A new requirement that defibrillators be available at all varsity football and hockey games could go into effect next school year, thanks to the efforts of a Milford teen.
Sean Burns, a sophomore at Milford High School, was 14 years old when he heard about the near death of a fellow hockey player on the ice, but the event turned him into an instant lobbyist.
It was December 2010, and Tyler Symes, then a 15-year-old member of the Milford High/Blackstone-Millville Regional High cooperative team, took a puck to the chest that stopped his heart.
He was lucky. Several people were on the scene, including a cardiac nurse, who knew what to do. But there’s no way to know whether Symes would have lived if he wasn’t revived by the use of an automated external defibrillator, a device that greatly increases the odds of surviving sudden cardiac arrest, according to the American Heart Association.
“It could have been me that it happened to that day; it could have been someone I know,” said Burns, now 16 and a varsity football, hockey, and lacrosse player at Milford High. “It just really hit home.”
Burns and Symes didn’t know each other then, but are now teammates.
In the past two years, Burns has testified on Beacon Hill, persuaded businesses to donate nine AEDs to local schools and youth programs, and won backing from the board of directors of the Massachusetts Interscholastic Athletic Association, which governs athletic programs at 373 public and private schools in the state, for his proposal to require having the devices available at football and hockey games.
The board’s “yes” vote came last week, when the MIAA board approved Burns’ proposal with an amendment put forward by one of its members, Barry Haley, athletic director at Concord-Carlisle High.
Haley’s amendment made the AEDs the responsibility of the home team, as requested by the MIAA’s Sports Medicine Committee.
“Most schools now have them,” Haley said of defibrillators. “It’s a good measure.”
Haley said one more voting body, the Massachusetts Interscholastic Athletic Council, is expected to approve the rule change at its May 16 meeting, and then the measure would go into effect in July.
“I would be shocked if the council overturned that vote,” he said.
Allyson Perron, senior government relations director for the American Heart/American Stroke Association, said Burns has been instrumental in fighting for AEDs and she’s optimistic the measure will go into effect.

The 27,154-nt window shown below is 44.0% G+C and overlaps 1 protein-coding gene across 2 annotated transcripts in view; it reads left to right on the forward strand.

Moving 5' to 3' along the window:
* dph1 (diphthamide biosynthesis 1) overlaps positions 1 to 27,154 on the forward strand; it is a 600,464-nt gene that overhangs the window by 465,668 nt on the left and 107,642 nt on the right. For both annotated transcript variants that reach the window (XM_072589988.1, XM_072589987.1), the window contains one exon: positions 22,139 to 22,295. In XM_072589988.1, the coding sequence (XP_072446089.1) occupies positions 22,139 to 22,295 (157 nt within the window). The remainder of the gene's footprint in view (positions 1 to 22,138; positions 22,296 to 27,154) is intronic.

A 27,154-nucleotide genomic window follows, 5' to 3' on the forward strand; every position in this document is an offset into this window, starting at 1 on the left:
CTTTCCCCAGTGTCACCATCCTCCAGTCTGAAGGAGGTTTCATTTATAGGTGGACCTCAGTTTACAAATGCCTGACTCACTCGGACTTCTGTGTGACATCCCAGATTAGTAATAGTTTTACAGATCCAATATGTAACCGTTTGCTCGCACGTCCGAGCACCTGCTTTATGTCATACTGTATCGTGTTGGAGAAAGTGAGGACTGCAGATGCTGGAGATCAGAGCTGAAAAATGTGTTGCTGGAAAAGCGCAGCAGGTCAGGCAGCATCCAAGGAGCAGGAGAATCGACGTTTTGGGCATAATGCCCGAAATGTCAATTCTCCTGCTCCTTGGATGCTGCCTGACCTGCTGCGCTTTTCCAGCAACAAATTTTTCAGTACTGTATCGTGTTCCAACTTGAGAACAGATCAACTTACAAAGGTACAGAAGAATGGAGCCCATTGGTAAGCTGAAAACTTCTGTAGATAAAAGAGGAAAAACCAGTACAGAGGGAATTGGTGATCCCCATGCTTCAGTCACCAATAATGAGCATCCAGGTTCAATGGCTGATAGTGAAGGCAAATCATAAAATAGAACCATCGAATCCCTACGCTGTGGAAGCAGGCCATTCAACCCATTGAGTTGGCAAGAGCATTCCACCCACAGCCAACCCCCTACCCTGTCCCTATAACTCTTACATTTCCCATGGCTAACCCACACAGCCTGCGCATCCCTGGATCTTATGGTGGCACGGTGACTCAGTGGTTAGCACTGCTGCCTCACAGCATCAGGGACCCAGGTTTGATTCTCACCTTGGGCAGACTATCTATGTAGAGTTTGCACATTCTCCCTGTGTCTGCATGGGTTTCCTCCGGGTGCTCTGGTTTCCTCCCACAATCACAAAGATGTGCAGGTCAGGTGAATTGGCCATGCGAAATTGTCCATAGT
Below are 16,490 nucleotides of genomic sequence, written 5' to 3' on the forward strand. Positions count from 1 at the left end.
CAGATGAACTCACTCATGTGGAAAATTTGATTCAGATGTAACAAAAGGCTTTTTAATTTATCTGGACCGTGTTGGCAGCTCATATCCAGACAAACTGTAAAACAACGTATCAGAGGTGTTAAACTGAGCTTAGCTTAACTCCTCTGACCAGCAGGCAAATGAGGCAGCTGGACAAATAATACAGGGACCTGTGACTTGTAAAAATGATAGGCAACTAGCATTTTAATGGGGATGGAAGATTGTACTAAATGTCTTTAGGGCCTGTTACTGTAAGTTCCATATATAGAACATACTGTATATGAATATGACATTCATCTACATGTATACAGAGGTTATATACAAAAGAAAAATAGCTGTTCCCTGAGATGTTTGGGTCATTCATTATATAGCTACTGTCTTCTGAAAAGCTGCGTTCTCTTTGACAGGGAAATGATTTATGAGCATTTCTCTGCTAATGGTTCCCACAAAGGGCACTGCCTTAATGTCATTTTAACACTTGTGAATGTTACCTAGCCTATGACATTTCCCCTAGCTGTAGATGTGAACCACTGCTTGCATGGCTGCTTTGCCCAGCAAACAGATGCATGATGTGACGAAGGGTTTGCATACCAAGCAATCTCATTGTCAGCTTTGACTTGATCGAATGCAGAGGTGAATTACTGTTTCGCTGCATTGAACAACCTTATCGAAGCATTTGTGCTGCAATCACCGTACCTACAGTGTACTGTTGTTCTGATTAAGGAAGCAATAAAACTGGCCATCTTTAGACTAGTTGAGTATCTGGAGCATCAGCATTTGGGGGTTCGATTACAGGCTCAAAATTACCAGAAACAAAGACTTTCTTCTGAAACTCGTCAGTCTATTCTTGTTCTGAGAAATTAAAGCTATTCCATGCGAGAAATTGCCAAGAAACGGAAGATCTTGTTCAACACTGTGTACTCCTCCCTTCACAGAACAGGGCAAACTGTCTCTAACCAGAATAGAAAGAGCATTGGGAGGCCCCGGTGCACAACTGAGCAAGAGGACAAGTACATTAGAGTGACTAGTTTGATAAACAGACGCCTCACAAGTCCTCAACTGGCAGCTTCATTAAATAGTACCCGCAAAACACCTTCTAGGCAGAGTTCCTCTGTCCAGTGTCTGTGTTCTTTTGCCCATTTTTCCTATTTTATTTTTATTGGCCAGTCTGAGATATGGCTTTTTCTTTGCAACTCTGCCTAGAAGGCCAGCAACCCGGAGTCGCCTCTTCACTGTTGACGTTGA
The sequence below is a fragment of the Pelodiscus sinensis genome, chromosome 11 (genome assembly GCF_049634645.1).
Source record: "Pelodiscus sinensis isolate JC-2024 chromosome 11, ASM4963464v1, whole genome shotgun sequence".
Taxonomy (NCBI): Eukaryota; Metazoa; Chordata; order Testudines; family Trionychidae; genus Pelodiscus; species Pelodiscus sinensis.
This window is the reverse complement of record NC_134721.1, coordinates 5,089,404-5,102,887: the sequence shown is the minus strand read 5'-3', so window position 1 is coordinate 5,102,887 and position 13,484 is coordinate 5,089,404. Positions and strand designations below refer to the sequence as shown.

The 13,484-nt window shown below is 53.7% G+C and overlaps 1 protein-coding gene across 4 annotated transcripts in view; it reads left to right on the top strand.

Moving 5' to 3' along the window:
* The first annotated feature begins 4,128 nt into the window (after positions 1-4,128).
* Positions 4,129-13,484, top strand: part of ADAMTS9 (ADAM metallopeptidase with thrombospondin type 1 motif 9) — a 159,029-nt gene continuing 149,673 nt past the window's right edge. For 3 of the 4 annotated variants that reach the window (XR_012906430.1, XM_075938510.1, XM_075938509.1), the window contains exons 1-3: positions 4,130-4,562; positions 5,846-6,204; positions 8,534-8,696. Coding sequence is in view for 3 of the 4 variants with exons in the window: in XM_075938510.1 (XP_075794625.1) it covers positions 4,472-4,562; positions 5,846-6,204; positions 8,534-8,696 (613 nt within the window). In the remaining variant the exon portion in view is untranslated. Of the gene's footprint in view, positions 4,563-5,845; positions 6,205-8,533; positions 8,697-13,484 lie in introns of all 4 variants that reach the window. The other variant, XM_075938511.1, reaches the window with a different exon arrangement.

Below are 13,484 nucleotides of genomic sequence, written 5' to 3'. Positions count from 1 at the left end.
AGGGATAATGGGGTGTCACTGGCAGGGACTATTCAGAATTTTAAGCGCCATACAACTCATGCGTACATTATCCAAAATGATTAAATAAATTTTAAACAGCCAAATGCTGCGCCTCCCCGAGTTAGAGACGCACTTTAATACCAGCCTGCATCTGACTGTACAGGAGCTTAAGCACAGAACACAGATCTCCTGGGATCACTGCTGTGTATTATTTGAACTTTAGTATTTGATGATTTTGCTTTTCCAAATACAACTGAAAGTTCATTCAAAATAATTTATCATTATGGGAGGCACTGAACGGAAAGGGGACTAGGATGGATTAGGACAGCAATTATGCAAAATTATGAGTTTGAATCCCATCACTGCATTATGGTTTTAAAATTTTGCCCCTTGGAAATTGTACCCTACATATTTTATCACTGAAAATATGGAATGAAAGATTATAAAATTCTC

“If anyone can get it, I imagine it would be Sean,” she said. “He’s gotten a lot further with people than I have.”
‘If anyone can get it, I imagine it would be Sean. He’s gotten a lot further with people than I have.’
Her association has been fighting to have AEDs in schools, which some states require, for more than 10 years, said Perron. In Massachusetts, defibrillators are required in health clubs, dental offices, and nursing homes, she said.
In 2011, Burns testified on Beacon Hill in favor of a measure to require them at all Massachusetts schools; the bill was not approved, Perron said, but it at least got out of committee, and she credits Burns for the progress.
Last year, the association scored a related legislative victory when it won passage of a measure requiring schools to have medical emergency response plans, which include the locations of AEDs and who in the school can use them. Known as Michael’s Law, it was named after a Sutton High School sophomore, Michael Ellsessar, who died in 2010 from sudden cardiac arrest while playing football. An AED was not immediately available.
The association is still working on getting AEDs in all schools.
Research shows that for each minute that passes after sudden cardiac arrest, there is a 10 percent reduction in survival rates, said Perron.
“Sudden cardiac arrest afflicts nearly a quarter of a million Americans each year, and it kills 95 percent of those who suffer from it,” she said. “Many of these lives could be saved if bystanders act promptly to phone 911, begin CPR, and use an AED within minutes. Most victims will die because life-saving defibrillation is administrated too late.”
Another reason she is optimistic: AEDs have come down dramatically in price in recent years, and now cost between $800 to $1,200.
“It’s really a money issue,” said Perron, who added that often local businesses, unions, or parent-teacher organizations will chip in for defibrillators.
A big reason the devices haven’t been mandated is funding, said Dr. Alan Ashare, chairman of the MIAA’s Sports Medicine Committee.
“I think it’s a great idea,” said Ashare. “I think they should be at all athletic events. The problem is getting people to purchase them.”
Burns says if he can raise money for AEDs, which he does through his organization Hearts4Hockey, anyone can.
Millville’s Tyler Symes, now 17, is doing great, according to his mother, Dawn .
He’s back in his regular classes at school, and returned to hockey this winter, she said.
There’s no doubt the defibrillator made the difference for him, she said.
“I think it’s very evident that it was a big part in him still being here,” said Symes.Lisa Kocian can be reached at email@example.com. Follow her on Twitter @GlobeLisaKocian.